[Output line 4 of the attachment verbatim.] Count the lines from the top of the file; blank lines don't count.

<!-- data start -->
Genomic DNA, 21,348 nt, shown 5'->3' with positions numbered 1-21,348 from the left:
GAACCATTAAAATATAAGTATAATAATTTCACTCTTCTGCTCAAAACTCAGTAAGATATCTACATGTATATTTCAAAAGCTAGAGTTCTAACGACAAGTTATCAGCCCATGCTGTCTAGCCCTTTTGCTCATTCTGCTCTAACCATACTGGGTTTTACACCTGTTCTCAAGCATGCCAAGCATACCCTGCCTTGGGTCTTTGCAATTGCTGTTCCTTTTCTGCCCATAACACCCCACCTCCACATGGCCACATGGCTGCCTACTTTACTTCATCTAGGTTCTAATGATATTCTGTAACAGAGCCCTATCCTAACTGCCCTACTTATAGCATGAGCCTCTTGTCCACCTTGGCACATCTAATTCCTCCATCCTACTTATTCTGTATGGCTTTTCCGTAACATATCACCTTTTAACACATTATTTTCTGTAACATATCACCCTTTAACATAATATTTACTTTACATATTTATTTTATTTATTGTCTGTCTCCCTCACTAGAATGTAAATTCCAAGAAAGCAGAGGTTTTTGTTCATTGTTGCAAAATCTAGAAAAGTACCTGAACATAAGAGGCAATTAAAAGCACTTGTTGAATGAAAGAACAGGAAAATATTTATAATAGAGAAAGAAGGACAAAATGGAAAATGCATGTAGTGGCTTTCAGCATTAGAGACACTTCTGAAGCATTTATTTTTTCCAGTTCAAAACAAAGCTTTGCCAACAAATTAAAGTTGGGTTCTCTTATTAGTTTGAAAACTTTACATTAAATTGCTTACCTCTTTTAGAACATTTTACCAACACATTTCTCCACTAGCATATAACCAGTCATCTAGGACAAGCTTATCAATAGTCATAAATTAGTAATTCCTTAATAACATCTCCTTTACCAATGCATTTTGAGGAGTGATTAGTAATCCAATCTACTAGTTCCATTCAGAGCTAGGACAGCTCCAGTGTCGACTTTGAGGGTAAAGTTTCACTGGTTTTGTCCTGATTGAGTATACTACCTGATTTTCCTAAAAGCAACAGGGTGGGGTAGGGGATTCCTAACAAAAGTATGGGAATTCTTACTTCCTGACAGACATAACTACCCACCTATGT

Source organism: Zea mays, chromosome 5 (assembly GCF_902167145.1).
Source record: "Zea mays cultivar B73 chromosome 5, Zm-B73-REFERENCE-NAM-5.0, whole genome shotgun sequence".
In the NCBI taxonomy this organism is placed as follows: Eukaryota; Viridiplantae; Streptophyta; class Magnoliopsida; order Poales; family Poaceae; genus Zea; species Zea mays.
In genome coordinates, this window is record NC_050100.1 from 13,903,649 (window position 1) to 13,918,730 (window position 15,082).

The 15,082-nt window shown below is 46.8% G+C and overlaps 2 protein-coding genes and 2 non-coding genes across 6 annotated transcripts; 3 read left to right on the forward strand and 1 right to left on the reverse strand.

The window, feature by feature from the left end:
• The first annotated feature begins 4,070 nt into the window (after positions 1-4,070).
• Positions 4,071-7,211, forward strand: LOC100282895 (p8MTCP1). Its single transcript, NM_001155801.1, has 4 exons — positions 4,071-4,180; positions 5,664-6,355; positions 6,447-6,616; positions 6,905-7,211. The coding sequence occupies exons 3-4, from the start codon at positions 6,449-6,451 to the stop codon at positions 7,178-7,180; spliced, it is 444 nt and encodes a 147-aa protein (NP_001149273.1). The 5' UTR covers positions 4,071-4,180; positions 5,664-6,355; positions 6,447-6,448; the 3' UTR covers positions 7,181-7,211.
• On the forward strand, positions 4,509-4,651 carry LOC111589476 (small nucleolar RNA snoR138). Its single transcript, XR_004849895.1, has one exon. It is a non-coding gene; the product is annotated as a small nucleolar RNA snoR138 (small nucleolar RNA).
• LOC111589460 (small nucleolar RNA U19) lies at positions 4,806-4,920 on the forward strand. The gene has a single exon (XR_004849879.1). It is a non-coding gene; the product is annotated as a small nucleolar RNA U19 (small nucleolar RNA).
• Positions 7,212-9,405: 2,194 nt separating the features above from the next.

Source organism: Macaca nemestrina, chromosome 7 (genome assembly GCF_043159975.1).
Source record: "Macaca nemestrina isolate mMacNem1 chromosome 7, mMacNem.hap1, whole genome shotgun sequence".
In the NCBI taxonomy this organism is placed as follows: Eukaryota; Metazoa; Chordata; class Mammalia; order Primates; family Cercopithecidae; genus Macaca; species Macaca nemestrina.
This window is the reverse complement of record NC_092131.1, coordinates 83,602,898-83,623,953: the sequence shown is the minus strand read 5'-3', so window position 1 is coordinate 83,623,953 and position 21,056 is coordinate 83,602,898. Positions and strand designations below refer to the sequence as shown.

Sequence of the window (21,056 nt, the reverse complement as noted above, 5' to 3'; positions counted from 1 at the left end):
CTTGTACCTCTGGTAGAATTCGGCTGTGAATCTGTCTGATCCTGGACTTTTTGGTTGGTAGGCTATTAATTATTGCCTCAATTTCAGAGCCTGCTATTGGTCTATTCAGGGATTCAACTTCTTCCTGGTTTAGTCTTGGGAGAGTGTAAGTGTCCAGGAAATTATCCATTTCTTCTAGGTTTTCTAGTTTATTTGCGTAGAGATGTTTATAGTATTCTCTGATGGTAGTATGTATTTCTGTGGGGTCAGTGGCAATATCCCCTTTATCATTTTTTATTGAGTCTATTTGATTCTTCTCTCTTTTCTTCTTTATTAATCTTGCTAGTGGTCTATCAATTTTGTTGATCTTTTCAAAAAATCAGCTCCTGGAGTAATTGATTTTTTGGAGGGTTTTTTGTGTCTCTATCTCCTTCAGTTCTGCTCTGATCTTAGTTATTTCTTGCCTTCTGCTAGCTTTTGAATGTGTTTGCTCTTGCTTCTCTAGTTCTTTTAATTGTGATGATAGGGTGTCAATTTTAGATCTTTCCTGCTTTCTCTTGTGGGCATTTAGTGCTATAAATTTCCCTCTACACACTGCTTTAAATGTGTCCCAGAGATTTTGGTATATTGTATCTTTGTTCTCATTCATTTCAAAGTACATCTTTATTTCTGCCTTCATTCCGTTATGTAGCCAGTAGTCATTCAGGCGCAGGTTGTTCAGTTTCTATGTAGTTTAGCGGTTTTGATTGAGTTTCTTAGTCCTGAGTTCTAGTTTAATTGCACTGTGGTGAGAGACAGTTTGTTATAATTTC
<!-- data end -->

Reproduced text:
Source record: "Zea mays cultivar B73 chromosome 5, Zm-B73-REFERENCE-NAM-5.0, whole genome shotgun sequence".